1. Infrastructure policies. Namely, how difficult do states make land use and related policies for a car-oriented culture.
2. Investment decisions. In short, how much State-coerced taxpayer money is spent on "smart growth" and public transportation boondoogles.
3. "Touchstone" policies. These are described as policies which "show the depth of a state's intention to reduce transportation sector emissions." The key word here is intention; or, more bluntly, how inclined are these provincial rubes in the statehouses and bureaucracies prepared to follow our lead.
As a result, it should come as no surprise that those states which get the best scores are the same which have some of the highest budget deficits and worst economies (e.g. top-ranked California, Maryland, and New Jersey) and the lowest scorers are those with manageable state government fiscal problems and better economies (e.g. western, midwestern, and southern states).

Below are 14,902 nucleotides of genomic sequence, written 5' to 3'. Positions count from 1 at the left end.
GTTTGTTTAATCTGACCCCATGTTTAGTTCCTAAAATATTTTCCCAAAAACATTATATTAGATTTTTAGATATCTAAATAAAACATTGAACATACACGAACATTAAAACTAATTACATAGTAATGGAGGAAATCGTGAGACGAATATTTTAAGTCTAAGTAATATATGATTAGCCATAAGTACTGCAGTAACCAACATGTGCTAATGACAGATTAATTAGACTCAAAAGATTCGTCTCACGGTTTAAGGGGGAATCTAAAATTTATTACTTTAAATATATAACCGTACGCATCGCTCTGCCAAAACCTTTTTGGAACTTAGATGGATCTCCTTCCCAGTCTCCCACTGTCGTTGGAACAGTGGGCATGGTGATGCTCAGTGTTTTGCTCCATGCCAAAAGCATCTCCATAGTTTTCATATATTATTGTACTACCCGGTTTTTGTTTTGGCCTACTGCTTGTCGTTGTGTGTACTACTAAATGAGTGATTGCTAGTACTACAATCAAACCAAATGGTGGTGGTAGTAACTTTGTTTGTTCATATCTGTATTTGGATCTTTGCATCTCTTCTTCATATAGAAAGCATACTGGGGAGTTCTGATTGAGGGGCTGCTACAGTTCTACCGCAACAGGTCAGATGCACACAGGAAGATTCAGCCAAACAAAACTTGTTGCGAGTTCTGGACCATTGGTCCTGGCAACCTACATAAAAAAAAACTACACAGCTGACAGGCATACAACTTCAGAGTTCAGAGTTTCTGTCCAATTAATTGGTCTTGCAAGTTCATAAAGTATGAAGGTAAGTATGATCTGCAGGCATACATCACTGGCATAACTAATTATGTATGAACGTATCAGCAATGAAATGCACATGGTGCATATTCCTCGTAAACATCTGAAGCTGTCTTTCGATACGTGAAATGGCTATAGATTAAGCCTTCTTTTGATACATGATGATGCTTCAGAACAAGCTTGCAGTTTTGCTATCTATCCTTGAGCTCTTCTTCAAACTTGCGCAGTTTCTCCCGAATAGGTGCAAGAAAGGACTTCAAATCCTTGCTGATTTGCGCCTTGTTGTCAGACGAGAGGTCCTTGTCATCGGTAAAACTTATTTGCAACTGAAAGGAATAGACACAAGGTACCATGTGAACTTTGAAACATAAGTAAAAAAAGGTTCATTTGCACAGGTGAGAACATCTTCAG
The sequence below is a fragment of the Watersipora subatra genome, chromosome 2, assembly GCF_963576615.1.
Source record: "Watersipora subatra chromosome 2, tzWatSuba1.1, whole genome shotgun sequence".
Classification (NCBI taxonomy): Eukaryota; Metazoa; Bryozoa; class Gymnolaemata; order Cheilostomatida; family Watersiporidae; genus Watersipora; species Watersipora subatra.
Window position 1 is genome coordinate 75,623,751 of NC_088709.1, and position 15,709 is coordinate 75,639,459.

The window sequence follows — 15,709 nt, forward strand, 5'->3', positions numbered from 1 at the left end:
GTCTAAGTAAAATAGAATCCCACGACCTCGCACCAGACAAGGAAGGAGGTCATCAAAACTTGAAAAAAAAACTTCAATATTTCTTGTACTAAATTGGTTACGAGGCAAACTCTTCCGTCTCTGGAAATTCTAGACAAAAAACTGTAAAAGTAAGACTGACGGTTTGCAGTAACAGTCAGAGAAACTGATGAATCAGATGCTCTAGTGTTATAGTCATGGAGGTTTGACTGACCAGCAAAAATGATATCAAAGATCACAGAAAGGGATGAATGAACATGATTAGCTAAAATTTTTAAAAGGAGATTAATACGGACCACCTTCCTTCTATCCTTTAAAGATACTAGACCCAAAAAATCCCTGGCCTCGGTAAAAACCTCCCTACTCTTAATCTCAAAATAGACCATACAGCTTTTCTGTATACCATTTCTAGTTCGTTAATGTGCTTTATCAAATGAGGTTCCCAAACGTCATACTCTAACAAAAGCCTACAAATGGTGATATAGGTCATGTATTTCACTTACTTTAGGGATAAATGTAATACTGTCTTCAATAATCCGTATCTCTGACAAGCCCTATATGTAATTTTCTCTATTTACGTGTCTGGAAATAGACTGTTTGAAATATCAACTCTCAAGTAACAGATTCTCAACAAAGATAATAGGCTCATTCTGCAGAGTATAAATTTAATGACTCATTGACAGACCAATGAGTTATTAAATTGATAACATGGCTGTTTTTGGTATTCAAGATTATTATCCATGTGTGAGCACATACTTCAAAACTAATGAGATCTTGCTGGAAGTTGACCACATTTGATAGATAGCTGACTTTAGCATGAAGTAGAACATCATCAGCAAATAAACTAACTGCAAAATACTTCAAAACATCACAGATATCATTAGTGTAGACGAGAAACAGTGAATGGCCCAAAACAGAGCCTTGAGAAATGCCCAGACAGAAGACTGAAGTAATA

Here are just a few of the strategies these green totalitarians want the several states to embrace:
- By 2020, lower fares by 25% in public transit except where systems are already at capacity.
- Road weather management fully deployed on freeways by 2030.- School curriculums include safe cycling skills for children.
- New or fully-reconstructed streets in denser neighborhoods (>4,000 persons/sq mi and business districts)incorporate traffic calming measures such as bulb-outs and median refuges to shorten street-crossing distances
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